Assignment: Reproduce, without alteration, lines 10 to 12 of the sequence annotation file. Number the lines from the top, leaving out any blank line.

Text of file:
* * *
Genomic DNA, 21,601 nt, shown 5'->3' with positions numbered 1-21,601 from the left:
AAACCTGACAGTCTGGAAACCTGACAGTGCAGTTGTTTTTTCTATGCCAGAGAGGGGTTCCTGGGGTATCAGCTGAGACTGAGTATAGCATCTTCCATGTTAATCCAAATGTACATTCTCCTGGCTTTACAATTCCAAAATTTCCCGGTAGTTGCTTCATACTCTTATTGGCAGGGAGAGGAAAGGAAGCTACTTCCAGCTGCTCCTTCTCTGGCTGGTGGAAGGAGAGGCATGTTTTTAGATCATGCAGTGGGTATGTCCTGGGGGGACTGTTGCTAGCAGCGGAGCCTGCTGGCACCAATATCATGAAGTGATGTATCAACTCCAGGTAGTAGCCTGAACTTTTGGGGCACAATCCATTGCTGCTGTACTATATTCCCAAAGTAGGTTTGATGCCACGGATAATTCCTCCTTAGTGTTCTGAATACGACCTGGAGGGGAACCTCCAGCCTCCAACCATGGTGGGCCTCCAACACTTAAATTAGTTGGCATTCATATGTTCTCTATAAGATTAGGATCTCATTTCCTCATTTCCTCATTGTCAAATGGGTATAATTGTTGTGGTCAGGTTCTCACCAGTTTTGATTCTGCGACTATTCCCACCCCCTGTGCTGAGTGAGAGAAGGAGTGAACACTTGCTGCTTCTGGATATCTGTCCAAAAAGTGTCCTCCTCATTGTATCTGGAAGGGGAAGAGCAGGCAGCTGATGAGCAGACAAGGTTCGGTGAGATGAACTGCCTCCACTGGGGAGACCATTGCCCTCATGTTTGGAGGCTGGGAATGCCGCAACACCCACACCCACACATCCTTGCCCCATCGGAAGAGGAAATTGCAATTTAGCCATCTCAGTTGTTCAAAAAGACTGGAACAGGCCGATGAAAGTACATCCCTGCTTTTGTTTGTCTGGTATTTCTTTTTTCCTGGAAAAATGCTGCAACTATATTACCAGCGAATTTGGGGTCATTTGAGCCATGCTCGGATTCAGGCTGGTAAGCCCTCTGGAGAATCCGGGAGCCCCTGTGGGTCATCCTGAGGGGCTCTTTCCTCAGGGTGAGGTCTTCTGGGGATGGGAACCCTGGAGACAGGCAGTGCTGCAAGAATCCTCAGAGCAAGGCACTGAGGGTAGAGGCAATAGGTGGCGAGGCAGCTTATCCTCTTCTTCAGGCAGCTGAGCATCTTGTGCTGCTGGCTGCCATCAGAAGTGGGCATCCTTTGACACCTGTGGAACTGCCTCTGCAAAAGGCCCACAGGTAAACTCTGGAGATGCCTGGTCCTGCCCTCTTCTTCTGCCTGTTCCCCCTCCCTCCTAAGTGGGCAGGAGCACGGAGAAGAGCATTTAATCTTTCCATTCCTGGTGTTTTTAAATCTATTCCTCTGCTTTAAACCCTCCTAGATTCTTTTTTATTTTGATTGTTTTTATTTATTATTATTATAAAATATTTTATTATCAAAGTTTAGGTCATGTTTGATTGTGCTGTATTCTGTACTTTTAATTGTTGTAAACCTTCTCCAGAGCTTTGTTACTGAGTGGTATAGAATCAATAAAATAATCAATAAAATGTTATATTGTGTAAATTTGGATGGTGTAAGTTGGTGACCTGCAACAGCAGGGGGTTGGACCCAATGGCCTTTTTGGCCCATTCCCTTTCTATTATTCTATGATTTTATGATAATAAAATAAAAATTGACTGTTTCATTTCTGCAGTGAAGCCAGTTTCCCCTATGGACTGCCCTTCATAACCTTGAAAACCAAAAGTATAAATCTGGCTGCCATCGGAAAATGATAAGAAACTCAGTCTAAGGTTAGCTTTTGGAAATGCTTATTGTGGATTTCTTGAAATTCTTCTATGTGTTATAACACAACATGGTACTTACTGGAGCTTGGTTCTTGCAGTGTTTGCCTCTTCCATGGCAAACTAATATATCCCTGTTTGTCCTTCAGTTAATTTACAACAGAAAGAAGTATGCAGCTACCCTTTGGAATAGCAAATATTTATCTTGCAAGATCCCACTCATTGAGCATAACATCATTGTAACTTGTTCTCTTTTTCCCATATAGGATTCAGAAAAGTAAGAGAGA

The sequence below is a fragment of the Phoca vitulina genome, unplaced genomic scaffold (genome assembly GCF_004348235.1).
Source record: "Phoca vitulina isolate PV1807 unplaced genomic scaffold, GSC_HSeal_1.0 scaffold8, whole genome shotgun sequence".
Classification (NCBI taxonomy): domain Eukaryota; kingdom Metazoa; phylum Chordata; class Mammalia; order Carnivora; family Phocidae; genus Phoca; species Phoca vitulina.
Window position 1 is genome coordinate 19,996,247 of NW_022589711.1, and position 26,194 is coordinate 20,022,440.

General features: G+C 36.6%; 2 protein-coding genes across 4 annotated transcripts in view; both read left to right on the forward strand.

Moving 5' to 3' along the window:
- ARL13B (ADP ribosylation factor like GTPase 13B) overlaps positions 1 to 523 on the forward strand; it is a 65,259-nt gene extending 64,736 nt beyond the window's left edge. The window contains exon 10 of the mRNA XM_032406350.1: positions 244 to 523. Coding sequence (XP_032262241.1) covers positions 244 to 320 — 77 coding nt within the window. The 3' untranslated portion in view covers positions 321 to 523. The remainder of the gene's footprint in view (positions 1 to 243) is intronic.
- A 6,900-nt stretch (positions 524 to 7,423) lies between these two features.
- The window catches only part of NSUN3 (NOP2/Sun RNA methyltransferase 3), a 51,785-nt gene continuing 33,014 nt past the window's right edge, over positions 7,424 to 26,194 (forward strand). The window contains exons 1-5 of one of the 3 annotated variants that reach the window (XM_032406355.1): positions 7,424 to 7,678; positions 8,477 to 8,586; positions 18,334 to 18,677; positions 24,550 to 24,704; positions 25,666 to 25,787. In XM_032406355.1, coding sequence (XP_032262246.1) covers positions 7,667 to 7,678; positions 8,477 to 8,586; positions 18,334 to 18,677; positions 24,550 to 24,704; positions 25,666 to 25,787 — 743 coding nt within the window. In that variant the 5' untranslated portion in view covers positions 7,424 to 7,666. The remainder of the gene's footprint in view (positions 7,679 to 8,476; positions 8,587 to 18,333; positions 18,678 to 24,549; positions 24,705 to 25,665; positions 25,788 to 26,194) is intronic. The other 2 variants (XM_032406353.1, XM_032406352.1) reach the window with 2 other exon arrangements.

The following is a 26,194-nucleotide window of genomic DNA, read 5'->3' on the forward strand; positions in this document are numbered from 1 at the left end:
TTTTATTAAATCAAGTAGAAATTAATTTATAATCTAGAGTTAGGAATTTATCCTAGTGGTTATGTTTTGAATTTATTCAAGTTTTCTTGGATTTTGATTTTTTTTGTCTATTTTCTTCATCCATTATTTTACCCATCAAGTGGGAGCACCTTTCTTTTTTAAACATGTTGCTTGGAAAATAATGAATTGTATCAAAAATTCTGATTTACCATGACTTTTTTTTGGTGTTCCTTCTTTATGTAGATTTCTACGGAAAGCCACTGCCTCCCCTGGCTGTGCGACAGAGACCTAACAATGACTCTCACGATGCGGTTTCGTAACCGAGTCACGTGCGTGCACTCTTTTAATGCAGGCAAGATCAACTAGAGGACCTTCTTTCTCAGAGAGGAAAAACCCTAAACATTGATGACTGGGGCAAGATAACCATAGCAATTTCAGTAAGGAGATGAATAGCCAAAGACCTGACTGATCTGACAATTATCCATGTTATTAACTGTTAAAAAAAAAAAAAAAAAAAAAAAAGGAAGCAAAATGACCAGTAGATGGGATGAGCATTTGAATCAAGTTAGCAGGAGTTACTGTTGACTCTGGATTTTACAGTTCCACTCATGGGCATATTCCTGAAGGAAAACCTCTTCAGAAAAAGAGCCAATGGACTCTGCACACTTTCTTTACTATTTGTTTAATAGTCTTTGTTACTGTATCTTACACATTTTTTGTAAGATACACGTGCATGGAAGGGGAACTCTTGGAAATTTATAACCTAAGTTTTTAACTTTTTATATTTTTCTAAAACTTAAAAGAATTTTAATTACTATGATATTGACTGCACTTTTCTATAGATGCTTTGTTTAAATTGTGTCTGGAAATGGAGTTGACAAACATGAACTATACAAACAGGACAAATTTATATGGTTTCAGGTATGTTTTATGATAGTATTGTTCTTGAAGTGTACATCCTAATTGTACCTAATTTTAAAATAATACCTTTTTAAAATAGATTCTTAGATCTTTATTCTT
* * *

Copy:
- A 6,900-nt stretch (positions 524 to 7,423) lies between these two features.
- The window catches only part of NSUN3 (NOP2/Sun RNA methyltransferase 3), a 51,785-nt gene continuing 33,014 nt past the window's right edge, over positions 7,424 to 26,194 (forward strand). The window contains exons 1-5 of one of the 3 annotated variants that reach the window (XM_032406355.1): positions 7,424 to 7,678; positions 8,477 to 8,586; positions 18,334 to 18,677; positions 24,550 to 24,704; positions 25,666 to 25,787. In XM_032406355.1, coding sequence (XP_032262246.1) covers positions 7,667 to 7,678; positions 8,477 to 8,586; positions 18,334 to 18,677; positions 24,550 to 24,704; positions 25,666 to 25,787 — 743 coding nt within the window. In that variant the 5' untranslated portion in view covers positions 7,424 to 7,666. The remainder of the gene's footprint in view (positions 7,679 to 8,476; positions 8,587 to 18,333; positions 18,678 to 24,549; positions 24,705 to 25,665; positions 25,788 to 26,194) is intronic. The other 2 variants (XM_032406353.1, XM_032406352.1) reach the window with 2 other exon arrangements.

The following is a 26,194-nucleotide window of genomic DNA, read 5'->3' on the forward strand; positions in this document are numbered from 1 at the left end: